ETFs have always been known for the enhanced transparency that they provide to investors and coming through 2008/2009, that transparency and clarity in what their fund holds is more precious to investors than ever.
Mutual funds usually make quarterly disclosures on their holdings. A quarter is a long time in markets these days – if you were talking about a quarter in late 2008 or early 2009, you could have seen the Dow drop 5,000 points and still not know what was happening in your mutual fund.
Unlike mutual funds, investors in Active ETFs or for that matter any ETF can get in and out of their investment whenever they like and at any time during the trading day. This provides investors with a much more flexible product that they can trade to their liking.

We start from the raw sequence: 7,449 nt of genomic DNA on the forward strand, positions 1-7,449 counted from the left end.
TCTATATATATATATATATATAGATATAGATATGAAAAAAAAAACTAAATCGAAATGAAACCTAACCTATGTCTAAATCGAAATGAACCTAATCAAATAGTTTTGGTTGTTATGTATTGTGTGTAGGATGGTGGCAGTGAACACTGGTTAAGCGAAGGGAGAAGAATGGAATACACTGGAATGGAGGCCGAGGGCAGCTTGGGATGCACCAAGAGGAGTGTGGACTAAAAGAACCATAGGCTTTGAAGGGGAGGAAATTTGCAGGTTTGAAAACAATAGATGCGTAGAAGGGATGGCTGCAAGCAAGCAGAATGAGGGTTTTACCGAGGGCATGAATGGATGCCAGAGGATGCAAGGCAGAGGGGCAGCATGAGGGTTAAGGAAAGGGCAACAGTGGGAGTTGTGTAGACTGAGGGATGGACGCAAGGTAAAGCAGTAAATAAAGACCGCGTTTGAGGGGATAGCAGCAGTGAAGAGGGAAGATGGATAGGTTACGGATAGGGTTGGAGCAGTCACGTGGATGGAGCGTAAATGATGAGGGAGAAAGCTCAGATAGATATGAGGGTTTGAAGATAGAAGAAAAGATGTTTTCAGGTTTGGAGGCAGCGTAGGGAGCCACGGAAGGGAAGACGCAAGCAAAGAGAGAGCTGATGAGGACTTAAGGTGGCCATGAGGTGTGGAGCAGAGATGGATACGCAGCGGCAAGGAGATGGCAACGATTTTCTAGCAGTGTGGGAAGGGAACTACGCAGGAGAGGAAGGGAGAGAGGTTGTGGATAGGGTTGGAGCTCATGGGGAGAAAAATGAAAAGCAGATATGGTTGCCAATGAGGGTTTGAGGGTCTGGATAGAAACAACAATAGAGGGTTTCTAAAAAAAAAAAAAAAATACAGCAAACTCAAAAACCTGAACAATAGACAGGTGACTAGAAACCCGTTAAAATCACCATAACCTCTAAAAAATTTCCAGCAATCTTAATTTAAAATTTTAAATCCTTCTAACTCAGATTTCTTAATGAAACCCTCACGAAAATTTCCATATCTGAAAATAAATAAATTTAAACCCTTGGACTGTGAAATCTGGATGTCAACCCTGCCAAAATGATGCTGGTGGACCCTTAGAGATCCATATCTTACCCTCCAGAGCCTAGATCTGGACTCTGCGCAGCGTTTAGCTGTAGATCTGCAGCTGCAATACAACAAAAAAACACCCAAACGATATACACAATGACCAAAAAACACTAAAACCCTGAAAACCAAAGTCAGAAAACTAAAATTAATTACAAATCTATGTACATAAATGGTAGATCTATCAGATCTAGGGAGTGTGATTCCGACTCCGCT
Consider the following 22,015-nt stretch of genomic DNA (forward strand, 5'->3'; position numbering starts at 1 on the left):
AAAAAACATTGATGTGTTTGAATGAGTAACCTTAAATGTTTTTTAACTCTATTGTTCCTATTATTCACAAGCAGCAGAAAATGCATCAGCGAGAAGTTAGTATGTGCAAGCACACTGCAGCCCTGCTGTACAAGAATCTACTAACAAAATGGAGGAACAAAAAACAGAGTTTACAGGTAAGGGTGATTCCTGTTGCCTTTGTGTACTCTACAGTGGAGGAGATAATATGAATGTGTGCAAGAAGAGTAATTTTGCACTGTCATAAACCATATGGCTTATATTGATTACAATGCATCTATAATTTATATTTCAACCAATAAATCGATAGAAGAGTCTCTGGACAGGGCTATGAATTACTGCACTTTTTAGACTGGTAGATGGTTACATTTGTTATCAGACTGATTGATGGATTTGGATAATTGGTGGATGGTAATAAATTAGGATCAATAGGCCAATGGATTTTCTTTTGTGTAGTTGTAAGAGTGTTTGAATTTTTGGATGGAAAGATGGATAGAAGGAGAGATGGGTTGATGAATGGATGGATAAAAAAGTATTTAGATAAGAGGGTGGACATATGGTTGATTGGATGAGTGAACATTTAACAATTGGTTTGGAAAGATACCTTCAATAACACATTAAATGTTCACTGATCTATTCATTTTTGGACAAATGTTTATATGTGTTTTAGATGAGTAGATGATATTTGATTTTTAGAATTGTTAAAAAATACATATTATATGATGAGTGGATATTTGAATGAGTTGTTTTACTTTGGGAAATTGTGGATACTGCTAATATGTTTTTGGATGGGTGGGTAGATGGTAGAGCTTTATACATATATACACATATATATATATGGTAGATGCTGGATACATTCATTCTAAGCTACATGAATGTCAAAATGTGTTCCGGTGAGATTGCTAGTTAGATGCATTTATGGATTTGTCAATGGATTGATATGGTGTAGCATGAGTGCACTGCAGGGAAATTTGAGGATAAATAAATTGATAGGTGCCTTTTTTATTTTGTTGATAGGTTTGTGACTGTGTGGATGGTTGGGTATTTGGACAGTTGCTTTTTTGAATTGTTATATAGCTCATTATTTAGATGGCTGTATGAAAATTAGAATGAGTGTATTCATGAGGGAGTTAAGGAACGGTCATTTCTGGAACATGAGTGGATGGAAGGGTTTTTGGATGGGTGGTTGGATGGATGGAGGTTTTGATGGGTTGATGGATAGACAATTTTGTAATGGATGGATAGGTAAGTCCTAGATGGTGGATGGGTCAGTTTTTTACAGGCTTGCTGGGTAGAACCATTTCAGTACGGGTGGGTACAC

In times of market stress, this liquidity can become crucial – even if there is hardly any volume in the market, the market makers for ETFs are obliged to provide a bid or ask price to investors, albeit with a higher spread.